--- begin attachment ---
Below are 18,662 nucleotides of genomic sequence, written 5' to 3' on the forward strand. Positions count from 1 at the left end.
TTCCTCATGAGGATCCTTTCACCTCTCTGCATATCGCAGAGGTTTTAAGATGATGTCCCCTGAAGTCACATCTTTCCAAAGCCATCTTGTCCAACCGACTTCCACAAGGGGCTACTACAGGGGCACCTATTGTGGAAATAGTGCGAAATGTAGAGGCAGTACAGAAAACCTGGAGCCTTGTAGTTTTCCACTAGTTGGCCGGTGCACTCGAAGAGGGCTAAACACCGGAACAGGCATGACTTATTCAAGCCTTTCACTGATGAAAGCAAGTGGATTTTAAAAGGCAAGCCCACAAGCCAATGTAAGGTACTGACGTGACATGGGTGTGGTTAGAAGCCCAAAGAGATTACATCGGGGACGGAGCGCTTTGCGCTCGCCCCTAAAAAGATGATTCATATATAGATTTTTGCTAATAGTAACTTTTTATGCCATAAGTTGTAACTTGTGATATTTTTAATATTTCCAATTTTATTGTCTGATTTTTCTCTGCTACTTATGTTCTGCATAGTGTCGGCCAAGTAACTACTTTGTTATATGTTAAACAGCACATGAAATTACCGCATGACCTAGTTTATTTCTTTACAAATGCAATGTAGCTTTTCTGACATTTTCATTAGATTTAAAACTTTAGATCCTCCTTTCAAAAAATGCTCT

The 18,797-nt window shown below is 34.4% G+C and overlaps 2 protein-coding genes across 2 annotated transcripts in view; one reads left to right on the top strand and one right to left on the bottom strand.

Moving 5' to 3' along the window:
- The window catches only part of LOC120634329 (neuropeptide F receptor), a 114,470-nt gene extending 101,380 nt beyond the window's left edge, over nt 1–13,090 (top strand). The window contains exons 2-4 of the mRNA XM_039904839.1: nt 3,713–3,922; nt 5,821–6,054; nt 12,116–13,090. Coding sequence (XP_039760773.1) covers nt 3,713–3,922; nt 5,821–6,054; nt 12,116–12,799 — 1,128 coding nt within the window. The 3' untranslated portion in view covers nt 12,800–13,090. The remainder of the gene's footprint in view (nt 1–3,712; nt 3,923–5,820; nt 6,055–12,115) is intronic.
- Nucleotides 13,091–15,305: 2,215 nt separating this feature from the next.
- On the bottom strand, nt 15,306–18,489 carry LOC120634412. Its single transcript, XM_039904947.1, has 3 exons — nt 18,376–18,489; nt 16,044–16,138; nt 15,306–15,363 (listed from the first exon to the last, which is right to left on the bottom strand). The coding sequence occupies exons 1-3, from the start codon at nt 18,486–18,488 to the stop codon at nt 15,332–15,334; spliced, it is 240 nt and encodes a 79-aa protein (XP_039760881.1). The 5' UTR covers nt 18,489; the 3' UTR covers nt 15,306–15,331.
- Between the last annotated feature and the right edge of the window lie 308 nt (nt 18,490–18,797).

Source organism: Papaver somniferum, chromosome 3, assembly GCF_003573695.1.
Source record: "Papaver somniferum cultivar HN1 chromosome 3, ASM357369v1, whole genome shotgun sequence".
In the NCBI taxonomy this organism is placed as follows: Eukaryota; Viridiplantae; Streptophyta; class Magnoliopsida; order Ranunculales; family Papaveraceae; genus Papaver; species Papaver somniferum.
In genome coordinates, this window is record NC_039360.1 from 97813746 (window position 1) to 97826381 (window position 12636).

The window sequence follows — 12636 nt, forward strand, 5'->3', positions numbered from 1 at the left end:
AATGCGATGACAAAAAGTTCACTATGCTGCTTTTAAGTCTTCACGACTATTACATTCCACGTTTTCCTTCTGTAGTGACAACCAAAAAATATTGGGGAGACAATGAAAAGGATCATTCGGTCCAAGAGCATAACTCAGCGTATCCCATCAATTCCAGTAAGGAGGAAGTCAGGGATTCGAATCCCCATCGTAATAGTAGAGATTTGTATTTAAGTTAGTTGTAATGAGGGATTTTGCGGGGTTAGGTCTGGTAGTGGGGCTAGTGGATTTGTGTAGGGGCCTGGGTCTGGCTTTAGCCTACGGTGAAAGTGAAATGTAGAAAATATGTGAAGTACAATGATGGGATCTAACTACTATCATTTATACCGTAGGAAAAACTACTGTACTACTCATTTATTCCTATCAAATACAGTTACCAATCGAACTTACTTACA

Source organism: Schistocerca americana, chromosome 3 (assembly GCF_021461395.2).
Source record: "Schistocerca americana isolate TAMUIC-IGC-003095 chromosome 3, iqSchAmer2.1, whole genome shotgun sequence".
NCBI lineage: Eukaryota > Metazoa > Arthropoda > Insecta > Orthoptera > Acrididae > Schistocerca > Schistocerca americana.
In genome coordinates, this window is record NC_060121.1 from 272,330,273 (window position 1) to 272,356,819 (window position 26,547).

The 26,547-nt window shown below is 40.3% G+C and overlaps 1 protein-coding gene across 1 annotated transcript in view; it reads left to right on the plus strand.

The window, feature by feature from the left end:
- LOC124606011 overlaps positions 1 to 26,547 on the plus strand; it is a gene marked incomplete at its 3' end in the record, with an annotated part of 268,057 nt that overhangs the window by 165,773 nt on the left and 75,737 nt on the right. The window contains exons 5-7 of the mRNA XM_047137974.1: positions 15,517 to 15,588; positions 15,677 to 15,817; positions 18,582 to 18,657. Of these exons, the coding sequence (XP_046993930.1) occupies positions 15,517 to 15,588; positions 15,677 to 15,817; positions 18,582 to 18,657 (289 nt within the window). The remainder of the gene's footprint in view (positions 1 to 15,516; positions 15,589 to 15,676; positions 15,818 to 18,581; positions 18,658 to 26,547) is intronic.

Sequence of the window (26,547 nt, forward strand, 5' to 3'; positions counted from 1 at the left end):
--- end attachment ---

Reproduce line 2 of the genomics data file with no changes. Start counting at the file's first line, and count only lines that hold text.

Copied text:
TTCCTCATGAGGATCCTTTCACCTCTCTGCATATCGCAGAGGTTTTAAGATGATGTCCCCTGAAGTCACATCTTTCCAAAGCCATCTTGTCCAACCGACTTCCACAAGGGGCTACTACAGGGGCACCTATTGTGGAAATAGTGCGAAATGTAGAGGCAGTACAGAAAACCTGGAGCCTTGTAGTTTTCCACTAGTTGGCCGGTGCACTCGAAGAGGGCTAAACACCGGAACAGGCATGACTTATTCAAGCCTTTCACTGATGAAAGCAAGTGGATTTTAAAAGGCAAGCCCACAAGCCAATGTAAGGTACTGACGTGACATGGGTGTGGTTAGAAGCCCAAAGAGATTACATCGGGGACGGAGCGCTTTGCGCTCGCCCCTAAAAAGATGATTCATATATAGATTTTTGCTAATAGTAACTTTTTATGCCATAAGTTGTAACTTGTGATATTTTTAATATTTCCAATTTTATTGTCTGATTTTTCTCTGCTACTTATGTTCTGCATAGTGTCGGCCAAGTAACTACTTTGTTATATGTTAAACAGCACATGAAATTACCGCATGACCTAGTTTATTTCTTTACAAATGCAATGTAGCTTTTCTGACATTTTCATTAGATTTAAAACTTTAGATCCTCCTTTCAAAAAATGCTCT